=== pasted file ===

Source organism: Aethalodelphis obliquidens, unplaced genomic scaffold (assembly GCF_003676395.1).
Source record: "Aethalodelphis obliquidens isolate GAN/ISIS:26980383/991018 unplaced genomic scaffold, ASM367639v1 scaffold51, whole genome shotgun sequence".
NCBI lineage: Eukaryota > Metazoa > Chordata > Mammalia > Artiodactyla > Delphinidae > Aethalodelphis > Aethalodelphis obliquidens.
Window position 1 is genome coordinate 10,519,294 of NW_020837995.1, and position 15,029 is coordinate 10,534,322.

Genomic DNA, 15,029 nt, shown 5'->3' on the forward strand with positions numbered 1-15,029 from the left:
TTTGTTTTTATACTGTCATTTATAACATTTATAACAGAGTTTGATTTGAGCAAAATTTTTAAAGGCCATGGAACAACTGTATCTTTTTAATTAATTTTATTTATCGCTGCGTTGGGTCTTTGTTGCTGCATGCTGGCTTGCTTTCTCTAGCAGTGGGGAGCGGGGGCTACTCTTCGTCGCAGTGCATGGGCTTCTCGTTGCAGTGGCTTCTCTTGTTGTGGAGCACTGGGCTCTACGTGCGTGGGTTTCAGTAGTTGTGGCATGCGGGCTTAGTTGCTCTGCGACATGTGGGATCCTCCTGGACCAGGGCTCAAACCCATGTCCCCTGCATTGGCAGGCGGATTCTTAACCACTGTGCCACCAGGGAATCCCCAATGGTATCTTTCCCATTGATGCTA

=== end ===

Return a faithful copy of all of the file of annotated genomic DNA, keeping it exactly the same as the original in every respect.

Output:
Source organism: Aethalodelphis obliquidens, unplaced genomic scaffold (assembly GCF_003676395.1).
Source record: "Aethalodelphis obliquidens isolate GAN/ISIS:26980383/991018 unplaced genomic scaffold, ASM367639v1 scaffold51, whole genome shotgun sequence".
NCBI lineage: Eukaryota > Metazoa > Chordata > Mammalia > Artiodactyla > Delphinidae > Aethalodelphis > Aethalodelphis obliquidens.
Window position 1 is genome coordinate 10,519,294 of NW_020837995.1, and position 15,029 is coordinate 10,534,322.

Genomic DNA, 15,029 nt, shown 5'->3' on the forward strand with positions numbered 1-15,029 from the left:
TTTGTTTTTATACTGTCATTTATAACATTTATAACAGAGTTTGATTTGAGCAAAATTTTTAAAGGCCATGGAACAACTGTATCTTTTTAATTAATTTTATTTATCGCTGCGTTGGGTCTTTGTTGCTGCATGCTGGCTTGCTTTCTCTAGCAGTGGGGAGCGGGGGCTACTCTTCGTCGCAGTGCATGGGCTTCTCGTTGCAGTGGCTTCTCTTGTTGTGGAGCACTGGGCTCTACGTGCGTGGGTTTCAGTAGTTGTGGCATGCGGGCTTAGTTGCTCTGCGACATGTGGGATCCTCCTGGACCAGGGCTCAAACCCATGTCCCCTGCATTGGCAGGCGGATTCTTAACCACTGTGCCACCAGGGAATCCCCAATGGTATCTTTCCCATTGATGCTA